Courage. I lacked courage. I missed out on opportunities because I was afraid to tout my talents and abilities. I missed out on relationships because I thought I wasn’t pretty or fun enough. I never stood up to my parents. I cowered and let my ex-husband make all the decisions, including declaring himself a superior parent. Mostly, I proved myself right. I was failing at everything. I didn’t have the courage to do anything otherwise.

photo credit: Stephanie Abdon

photo credit: Stephanie Abdon

This year, I had a big goal. I signed up for a half marathon. I hadn’t run since high school and was terrified of even telling people what I had planned. I worked hard. I sacrificed. I found a wonderful running community. I wanted to prove to everyone, especially my son, that I am strong. On January 17, 2015, donning a headband stating “Though she be but little… she is fierce” I finished that half marathon in a respectable two hours and three minutes. I didn’t just run a race, I succeeded at something I made up my own mind to do…and I did it well. According to my son, I’m a superhero.

I will admit to first blowing it off as “just” a half, but I quickly learned to be proud of my accomplishments. As I counted down to race day, I kept wondering why that date sounded familiar. Exactly one year after I nervously walked into a courtroom to end a relationship that didn’t serve me, I ran across the finish line of a half marathon.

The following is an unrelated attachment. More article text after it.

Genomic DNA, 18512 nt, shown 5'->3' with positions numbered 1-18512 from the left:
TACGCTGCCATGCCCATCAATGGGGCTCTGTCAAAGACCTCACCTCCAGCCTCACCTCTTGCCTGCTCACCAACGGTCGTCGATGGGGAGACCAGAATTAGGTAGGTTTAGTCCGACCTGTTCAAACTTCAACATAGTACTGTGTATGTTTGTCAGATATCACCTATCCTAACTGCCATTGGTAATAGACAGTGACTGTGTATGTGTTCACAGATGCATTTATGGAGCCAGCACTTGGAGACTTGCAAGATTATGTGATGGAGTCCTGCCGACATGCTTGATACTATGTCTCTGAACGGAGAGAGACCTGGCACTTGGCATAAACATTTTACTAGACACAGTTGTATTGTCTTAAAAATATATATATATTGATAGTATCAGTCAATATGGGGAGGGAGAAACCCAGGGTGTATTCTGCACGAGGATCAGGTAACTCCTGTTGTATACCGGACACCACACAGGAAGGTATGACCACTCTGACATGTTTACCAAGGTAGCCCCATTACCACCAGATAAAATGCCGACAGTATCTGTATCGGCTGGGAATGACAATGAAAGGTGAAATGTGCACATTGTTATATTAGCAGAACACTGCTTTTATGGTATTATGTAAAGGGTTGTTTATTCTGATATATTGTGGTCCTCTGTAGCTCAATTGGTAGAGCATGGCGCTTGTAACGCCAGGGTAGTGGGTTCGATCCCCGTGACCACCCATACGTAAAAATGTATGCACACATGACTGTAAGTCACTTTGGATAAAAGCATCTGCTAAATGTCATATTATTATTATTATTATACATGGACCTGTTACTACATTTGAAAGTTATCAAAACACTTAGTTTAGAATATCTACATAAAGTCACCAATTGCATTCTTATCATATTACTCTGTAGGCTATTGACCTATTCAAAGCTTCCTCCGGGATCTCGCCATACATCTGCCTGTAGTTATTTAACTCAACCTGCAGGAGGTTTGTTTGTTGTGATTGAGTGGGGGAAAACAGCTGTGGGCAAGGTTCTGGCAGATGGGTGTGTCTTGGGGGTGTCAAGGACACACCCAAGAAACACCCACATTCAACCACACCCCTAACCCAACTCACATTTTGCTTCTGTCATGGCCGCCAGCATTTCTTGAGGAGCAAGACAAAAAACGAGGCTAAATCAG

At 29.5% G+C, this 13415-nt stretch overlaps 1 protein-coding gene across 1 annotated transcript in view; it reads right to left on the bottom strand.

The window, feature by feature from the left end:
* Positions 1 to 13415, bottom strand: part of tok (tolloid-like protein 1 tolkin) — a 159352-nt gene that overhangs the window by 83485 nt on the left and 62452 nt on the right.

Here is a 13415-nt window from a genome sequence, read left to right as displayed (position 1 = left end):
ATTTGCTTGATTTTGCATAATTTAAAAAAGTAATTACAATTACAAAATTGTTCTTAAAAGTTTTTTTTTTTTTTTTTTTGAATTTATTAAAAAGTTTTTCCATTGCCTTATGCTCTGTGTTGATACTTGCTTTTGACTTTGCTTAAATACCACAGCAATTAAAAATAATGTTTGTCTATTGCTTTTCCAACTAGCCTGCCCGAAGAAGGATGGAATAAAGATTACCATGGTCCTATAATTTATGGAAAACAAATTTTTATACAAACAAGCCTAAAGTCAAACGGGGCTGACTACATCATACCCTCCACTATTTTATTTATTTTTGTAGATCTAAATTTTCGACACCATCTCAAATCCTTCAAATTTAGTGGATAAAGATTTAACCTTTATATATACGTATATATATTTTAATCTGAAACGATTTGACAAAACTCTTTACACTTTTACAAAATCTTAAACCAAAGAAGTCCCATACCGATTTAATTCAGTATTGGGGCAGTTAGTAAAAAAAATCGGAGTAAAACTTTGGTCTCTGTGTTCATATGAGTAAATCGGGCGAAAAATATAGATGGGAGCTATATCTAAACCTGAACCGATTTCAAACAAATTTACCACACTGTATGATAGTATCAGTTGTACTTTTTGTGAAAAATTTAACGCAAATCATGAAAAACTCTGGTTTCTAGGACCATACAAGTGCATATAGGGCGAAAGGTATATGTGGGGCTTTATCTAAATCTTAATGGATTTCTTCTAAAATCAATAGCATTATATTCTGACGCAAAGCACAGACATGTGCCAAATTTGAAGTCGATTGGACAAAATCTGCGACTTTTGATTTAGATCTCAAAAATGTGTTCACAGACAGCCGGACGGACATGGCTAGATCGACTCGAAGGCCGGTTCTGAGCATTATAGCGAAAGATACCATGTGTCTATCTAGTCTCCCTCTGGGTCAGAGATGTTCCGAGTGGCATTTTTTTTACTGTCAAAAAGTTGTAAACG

Life is still tough, but my son is thriving and my relationship with his dad is…well, it’s improving. I have discovered that good relationships aren’t limited to blood relative and lovers. Mostly, I found exactly what I needed. Courage. And it was inside me all along.

PS: One of my other goals for the year was to write more and to get over my fear of sharing it with others. Thank you for reading and being a part of my journey.

stephabdon2Stephanie Abdon writes from her hometown of Charleston, SC, usually with a glass of wine in hand a cat in her lap. When not writing, she is usually reading, running, practicing yoga, dancing, at the beach or watching old movies. She is a museum educator by profession, but her preferred title is “mommy.” Stephanie blogs at A Hot Southern Mess.

Philanthropy Friday: Philanthropy Starts With Compassion

This following article is a guest post from my good friend and possibly the most encouraging woman I know, Chris Carter1000 Voices Speak

Compassion is a powerful thing. It is the foundation for all good things and giving. It is the engine that starts the drive toward movement and mobilization of change and making a difference. I have yet to see a ministry or mission without the launching ground of compassion. 

Think about it.

Every organization and business and philanthropic mission is based on the desire to attend to the needs of others. Oh, there is so much need out there in this world, and I absolutely love Jennifer’s ability to find so many people and places that give and make that difference in this world!